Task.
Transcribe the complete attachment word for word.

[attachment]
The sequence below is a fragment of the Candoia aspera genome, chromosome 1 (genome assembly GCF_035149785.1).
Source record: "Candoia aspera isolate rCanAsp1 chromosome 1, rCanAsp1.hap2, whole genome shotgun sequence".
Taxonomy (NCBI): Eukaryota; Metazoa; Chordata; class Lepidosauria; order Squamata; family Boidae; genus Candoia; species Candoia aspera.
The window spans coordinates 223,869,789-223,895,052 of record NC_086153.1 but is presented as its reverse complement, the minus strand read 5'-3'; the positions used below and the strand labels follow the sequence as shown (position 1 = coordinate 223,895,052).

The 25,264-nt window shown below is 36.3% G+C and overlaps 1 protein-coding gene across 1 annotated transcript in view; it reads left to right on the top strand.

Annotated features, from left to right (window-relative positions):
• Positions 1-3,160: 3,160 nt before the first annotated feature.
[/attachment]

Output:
The sequence below is a fragment of the Candoia aspera genome, chromosome 1 (genome assembly GCF_035149785.1).
Source record: "Candoia aspera isolate rCanAsp1 chromosome 1, rCanAsp1.hap2, whole genome shotgun sequence".
Taxonomy (NCBI): Eukaryota; Metazoa; Chordata; class Lepidosauria; order Squamata; family Boidae; genus Candoia; species Candoia aspera.
The window spans coordinates 223,869,789-223,895,052 of record NC_086153.1 but is presented as its reverse complement, the minus strand read 5'-3'; the positions used below and the strand labels follow the sequence as shown (position 1 = coordinate 223,895,052).

The 25,264-nt window shown below is 36.3% G+C and overlaps 1 protein-coding gene across 1 annotated transcript in view; it reads left to right on the top strand.

Annotated features, from left to right (window-relative positions):
• Positions 1-3,160: 3,160 nt before the first annotated feature.